Phyllis McGinley Quotes

Of course we women gossip on occasion. But our appetite for it is not as avid as a man's. It is in the boys' gyms, the college fraternity houses, the club locker rooms, the paneled offices of business that gossip reaches its luxuriant flower.
Phyllis McGinley (1905-1978), U.S. poet, author. "Some of My Best Friends ...," The Province of the Heart (1959).
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Women are the fulfilled sex. Through our children we are able to produce our own immortality, so we lack that divine restlessness which sends men charging off in pursuit of fortune or fame or an imagined Utopia. That is why we number so few geniuses among us. The wholesome oyster wears no pearl, the healthy whale no ambergris, and as long as we can keep on adding to the race, we harbor a sort of health within ourselves.
Phyllis McGinley (1905-1978), U.S. poet, author. "Some of My Best Friends ...," The Province of the Heart (1959).
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A Mother's hardest to forgive. Life is the fruit she longs to hand you, Ripe on a plate. And while you live, Relentlessly she understands you.
Phyllis McGinley (1905-1978), U.S. poet, author. The Adversary, A Certain Age (1960).
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The East is the hearthside of America. Like any home, therefore, it has the defects of its virtues. Because it is a long-lived-in house, it bursts its seams, is inconvenient, needs constant refurbishing. And some of the family resources have been spent. To attain the privacy that grown-up people find so desirable, Easterners live a harder life than people elsewhere. Today it is we and not the frontiersman who must be rugged to survive.
Phyllis McGinley (1905-1978), U.S. poet, author. "The Happy Exile," The Province of the Heart (1959).
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Say what you will, making marriage work is a woman's business. The institution was invented to do her homage; it was contrived for her protection. Unless she accepts it as such—as a beautiful, bountiful, but quite unequal association—the going will be hard indeed.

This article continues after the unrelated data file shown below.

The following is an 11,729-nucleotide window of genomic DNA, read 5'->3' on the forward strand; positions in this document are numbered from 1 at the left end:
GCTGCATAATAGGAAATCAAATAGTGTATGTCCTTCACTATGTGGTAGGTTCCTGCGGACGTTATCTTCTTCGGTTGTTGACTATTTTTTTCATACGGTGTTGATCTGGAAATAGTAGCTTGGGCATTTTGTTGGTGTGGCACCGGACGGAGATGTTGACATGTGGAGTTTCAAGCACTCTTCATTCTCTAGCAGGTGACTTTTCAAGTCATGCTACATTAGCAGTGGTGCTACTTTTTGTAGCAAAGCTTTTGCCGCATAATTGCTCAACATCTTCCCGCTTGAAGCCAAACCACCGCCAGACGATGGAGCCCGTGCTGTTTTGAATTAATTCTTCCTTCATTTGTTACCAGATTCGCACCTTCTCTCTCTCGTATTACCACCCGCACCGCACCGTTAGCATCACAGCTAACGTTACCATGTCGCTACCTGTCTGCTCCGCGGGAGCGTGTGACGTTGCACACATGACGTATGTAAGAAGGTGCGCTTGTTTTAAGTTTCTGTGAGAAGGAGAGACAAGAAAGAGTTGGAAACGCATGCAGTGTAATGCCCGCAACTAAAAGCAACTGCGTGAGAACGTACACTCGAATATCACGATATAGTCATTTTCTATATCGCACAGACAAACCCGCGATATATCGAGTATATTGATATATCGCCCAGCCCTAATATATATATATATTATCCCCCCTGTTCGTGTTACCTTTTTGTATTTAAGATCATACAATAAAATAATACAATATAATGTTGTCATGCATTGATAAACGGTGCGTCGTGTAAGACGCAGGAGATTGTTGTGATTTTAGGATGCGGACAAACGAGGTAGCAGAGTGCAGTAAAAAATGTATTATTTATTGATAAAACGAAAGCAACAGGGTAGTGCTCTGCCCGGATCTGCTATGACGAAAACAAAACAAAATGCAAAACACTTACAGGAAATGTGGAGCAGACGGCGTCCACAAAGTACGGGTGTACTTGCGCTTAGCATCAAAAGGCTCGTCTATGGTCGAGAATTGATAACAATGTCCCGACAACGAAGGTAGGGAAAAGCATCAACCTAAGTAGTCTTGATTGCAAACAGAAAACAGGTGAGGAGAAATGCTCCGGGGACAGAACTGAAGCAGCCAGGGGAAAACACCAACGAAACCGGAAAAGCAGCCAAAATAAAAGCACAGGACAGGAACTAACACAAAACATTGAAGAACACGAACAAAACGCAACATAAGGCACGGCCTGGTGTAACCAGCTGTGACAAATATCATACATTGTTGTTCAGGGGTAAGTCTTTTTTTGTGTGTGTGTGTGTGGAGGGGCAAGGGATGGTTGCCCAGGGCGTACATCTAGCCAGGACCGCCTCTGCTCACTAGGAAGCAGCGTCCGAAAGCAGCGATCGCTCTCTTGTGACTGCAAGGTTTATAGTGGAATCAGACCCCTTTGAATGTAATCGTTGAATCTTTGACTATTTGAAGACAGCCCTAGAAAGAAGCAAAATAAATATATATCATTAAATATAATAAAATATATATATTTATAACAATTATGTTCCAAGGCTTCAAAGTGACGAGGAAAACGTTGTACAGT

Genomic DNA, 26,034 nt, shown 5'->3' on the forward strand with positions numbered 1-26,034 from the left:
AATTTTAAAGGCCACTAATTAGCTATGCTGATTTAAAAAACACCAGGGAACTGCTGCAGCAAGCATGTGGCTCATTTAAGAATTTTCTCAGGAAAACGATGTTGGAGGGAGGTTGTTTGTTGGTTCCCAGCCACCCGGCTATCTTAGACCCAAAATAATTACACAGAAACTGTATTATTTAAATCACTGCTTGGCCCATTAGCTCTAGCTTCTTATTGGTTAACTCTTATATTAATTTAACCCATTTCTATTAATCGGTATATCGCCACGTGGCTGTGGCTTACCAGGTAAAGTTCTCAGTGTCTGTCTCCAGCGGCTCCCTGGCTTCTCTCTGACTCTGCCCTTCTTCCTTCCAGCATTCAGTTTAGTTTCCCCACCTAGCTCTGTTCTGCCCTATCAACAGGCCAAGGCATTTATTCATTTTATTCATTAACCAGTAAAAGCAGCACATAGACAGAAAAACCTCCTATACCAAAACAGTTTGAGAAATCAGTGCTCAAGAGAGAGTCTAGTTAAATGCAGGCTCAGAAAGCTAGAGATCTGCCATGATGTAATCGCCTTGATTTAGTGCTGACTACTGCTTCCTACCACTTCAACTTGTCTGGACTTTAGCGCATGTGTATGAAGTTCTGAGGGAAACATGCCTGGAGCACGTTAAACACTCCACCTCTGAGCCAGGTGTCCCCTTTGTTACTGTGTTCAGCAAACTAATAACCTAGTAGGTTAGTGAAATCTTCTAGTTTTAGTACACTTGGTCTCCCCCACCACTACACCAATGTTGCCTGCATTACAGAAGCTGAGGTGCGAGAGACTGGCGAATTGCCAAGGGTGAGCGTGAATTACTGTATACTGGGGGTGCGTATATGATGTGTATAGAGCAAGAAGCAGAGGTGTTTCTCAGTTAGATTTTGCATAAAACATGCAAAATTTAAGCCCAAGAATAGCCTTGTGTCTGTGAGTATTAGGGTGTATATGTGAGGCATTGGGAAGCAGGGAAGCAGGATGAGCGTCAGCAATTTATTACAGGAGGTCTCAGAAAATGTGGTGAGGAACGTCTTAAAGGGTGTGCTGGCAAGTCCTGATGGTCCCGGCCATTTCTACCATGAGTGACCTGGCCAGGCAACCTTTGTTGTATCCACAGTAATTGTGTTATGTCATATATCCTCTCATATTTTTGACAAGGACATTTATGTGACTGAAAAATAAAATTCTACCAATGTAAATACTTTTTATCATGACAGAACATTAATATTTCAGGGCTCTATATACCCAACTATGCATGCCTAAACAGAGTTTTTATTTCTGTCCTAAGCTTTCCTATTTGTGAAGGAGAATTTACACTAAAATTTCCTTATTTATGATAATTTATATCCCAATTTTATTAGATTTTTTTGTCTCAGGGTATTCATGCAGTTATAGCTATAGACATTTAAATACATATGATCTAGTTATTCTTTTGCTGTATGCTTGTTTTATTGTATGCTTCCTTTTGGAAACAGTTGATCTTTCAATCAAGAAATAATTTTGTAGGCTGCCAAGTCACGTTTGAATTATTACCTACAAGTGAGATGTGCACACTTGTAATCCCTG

Phyllis McGinley (1905-1978), U.S. poet, author. "The Honor of Being a Woman," The Province of the Heart (1959).
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Frigidity is largely nonsense. It is this generation's catchword, one only vaguely understood and constantly misused. Frigid women are few. There is a host of diffident and slow-ripening ones.
Phyllis McGinley (1905-1978), U.S. poet, author. "The Honor of Being a Woman," The Province of the Heart (1959).
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The system—the American one, at least—is a vast and noble experiment. It has been polestar and exemplar for other nations. But from kindergarten until she graduates from college the girl is treated in it exactly like her brothers. She studies the same subjects, becomes proficient at the same sports. Oh, it is a magnificent lore she learns, education for the mind beyond anything Jane Austen or Saint Theresa or even Mrs. Pankhurst ever dreamed. It is truly Utopian. But Utopia was never meant to exist on this disheveled planet.
Phyllis McGinley (1905-1978), U.S. poet, author. "The Honor of Being a Woman," The Province of the Heart (1959).
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Our bodies are shaped to bear children, and our lives are a working out of the processes of creation. All our ambitions and intelligence are beside that great elemental point.
Phyllis McGinley (1905-1978), U.S. poet, author. "The Honor of Being a Woman," The Province of the Heart (1959).
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A lady is smarter than a gentleman, maybe, She can sew a fine seam, she can have a baby, She can use her intuition instead of her brain, But she can't fold a paper in a crowded train.
Phyllis McGinley (1905-1978), U.S. poet, author. Trial and Error.
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The knowingness of little girls Is hidden underneath their curls.
Phyllis McGinley (1905-1978), U.S. poet, author. What Every Woman Knows, Times Three (1960).
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